“I believe that Our Lord, in His wisdom and mercy, had been calling me to follow Him more closely from a young age,” reflects Rev. Nathaniel Drogin, O. Praem. (Peter Drogin ’01). “But I often was deaf to His voice, and even strayed many times far from Him and His law.”
Indeed, if God was calling young Peter Drogin to the priesthood, Peter was not hearing the message.
One of 12 children, growing up in the small town of New Hope, Ky., he never imagined that he would one day become a priest, let alone a monk and a scholar. “In high school we had been introduced to some philosophy and the great works of literature, but I was not really the academic type,” he observes. “I enjoyed working on cars and was thinking of attending a technical school to be trained as a mechanic.”
That plan changed when he shared his goals with an older friend who was then a student at Thomas Aquinas College. The friend suggested that a liberal education could benefit anyone, regardless of one’s career choice. “He did not discount the idea of becoming a mechanic,” recalls Fr. Drogin. “He just said something that made me realize that being a mechanic would be even better if I came to the College first.”
Still, when he arrived at the College as a 17-year-old freshman, Fr. Drogin was more interested in enjoying his newfound independence and making friends than in his studies. “The pursuit of wisdom,” he admits, “was not on the top of my priorities.” Yet slowly the works he read in preparation for his classes, and the conversations that took place within those classes, began to affect him.
A few readings in particular would profoundly alter his life’s trajectory. Aristotle’s Posterior Analytics enkindled in him a yearning for knowledge, and St. Augustine’s On Christian Doctrine convinced him of the need to learn, defend, and teach the truths of the Faith. Most formative of all was studying St. Augustine’s Confessions in Sophomore Seminar, which married Fr. Drogin’s newfound love of truth with a desire to do God’s will.
“After reading the story of St. Augustine’s conversion, I knew that I could not claim to know and love God without following His commands,” says Fr. Drogin. “Our Lord was teaching me that without that commitment, all the syllogisms, all the proofs, all the ‘knowledge’ were just shadows. Without real surrender to Him, there was no rest.” This desire to do God’s will soon transformed his attitudes and behavior. “I began to get more serious about studies,” he says. “I began to pray more and attend daily Mass. Most of all, my friendships improved, and I began to change my habits.”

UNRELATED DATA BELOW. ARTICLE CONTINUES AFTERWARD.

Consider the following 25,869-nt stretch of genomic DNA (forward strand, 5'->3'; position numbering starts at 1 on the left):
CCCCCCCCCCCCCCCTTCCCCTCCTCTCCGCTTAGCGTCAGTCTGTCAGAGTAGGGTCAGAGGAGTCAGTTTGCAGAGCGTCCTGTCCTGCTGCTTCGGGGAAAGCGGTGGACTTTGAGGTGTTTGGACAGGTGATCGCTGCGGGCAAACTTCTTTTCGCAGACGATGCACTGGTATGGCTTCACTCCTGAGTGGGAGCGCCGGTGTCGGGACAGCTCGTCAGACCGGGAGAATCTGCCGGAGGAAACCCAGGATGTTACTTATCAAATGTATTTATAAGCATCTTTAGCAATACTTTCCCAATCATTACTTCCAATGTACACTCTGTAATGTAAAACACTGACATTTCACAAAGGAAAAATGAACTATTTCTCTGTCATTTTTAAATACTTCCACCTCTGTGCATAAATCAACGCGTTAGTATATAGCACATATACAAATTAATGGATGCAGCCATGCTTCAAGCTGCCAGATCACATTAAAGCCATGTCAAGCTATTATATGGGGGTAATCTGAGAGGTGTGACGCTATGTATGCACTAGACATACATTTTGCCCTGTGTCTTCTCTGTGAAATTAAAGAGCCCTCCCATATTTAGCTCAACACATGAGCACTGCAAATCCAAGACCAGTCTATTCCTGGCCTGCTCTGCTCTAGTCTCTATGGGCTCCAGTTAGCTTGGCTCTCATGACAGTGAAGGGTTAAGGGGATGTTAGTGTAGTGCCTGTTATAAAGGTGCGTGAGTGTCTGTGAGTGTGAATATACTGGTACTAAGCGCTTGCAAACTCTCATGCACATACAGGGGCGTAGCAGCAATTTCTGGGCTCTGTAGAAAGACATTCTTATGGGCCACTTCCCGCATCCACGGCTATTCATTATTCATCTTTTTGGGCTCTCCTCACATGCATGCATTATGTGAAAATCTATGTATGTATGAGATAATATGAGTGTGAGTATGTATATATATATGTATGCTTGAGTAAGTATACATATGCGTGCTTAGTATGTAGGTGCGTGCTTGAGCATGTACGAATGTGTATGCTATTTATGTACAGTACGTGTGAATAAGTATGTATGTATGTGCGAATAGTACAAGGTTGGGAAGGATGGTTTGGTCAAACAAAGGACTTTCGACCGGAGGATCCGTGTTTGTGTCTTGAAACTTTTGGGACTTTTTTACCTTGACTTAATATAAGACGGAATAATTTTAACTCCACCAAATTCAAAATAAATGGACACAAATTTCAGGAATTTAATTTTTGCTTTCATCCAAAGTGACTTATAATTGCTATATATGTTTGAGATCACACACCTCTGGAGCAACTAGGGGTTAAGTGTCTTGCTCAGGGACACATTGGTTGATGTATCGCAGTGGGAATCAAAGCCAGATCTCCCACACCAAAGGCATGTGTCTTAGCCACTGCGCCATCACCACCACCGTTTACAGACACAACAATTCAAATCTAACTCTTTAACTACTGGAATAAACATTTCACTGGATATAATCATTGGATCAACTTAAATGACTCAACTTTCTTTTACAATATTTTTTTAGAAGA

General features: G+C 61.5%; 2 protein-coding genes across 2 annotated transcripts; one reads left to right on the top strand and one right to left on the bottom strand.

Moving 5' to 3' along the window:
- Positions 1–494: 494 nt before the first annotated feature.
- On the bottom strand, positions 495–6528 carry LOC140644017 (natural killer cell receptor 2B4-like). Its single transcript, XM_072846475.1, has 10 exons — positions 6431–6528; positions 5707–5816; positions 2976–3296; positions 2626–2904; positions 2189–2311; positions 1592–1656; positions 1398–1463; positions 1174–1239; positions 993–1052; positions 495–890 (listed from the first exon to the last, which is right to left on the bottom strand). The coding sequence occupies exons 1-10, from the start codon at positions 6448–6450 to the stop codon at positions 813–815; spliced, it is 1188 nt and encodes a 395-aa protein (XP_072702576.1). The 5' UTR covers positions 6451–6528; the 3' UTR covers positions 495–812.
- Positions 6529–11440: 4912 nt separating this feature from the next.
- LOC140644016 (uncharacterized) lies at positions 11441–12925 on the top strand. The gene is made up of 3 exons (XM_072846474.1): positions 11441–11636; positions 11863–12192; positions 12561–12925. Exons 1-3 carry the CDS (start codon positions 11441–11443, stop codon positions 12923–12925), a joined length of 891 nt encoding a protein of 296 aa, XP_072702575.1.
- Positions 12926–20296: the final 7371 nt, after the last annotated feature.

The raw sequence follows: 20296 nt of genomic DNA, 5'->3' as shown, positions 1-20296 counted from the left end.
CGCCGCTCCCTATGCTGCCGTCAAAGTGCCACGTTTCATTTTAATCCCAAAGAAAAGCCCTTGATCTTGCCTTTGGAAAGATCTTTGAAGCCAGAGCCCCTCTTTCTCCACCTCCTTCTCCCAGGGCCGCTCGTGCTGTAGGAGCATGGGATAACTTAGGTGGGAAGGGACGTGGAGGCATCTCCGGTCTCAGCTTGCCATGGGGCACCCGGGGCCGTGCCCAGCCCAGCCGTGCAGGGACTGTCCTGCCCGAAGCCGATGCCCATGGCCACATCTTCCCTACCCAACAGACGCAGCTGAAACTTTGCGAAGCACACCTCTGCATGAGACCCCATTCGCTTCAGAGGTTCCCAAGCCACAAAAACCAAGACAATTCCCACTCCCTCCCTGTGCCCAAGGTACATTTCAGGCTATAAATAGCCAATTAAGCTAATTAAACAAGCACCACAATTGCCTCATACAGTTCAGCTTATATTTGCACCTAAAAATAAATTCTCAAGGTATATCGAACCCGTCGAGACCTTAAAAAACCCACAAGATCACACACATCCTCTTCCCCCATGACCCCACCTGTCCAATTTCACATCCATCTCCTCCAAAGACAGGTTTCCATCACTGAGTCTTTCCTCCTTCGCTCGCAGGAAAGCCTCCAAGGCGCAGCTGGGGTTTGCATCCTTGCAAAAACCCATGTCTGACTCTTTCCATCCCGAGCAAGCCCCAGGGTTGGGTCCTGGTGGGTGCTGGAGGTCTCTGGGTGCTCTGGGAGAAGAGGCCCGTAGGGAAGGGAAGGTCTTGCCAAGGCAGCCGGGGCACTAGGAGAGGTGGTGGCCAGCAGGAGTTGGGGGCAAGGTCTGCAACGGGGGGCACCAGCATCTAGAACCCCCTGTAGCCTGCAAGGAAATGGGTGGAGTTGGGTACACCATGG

When he sought to give more of his life to God, Fr. Drogin at last heard the call that he suspects had been there all along. “By junior year I was thinking about the priesthood,” he says. “I had found rest in prayer and in reading Sacred Scripture, and I wanted to pursue that for the rest of my life.”
The passion for wisdom that he had developed at the College would lead him to pursue his vocation with the Norbertine Fathers at St. Michael’s Abbey in Orange, Calif. “What attracted me to St. Michael’s was, most of all, the community life,” Fr. Drogin says. “There I met priests who understood what I had been introduced to at the College. They came from diverse backgrounds and educations, but all of them manifested a thirst for wisdom. In many ways I saw St. Michael’s as the completion of what I began at Thomas Aquinas College. I met men who were trying to become saints, and I wanted to join them.”
On Saturday, June 22, Fr. Drogin received the Sacrament of Holy Orders at Mission Basilica in San Juan Capistrano, Calif. He is now the College’s 59th alumni priest, and the fifth at St. Michael’s, where four other alumni are priests and another four are seminarians or novices. Ordaining Fr. Drogin was the Bishop of Orange, the Most Rev. Kevin Vann, J.D., D.D., who presided  at the College’s Convocation exercises on August 26.
During his first two months as a priest, Fr. Drogin has been busily working on his thesis for a master’s degree at the Cardinal Bea Center for Judaic Studies of the Pontifical Gregorian University. He expects to receive a permanent priestly assignment later in the fall. In the meantime, he enjoys the life of a priest living in community. “We work together. We play sports together. We have meals in common,” he says. “Most importantly, we worship God together.”
Posted: September 24, 2013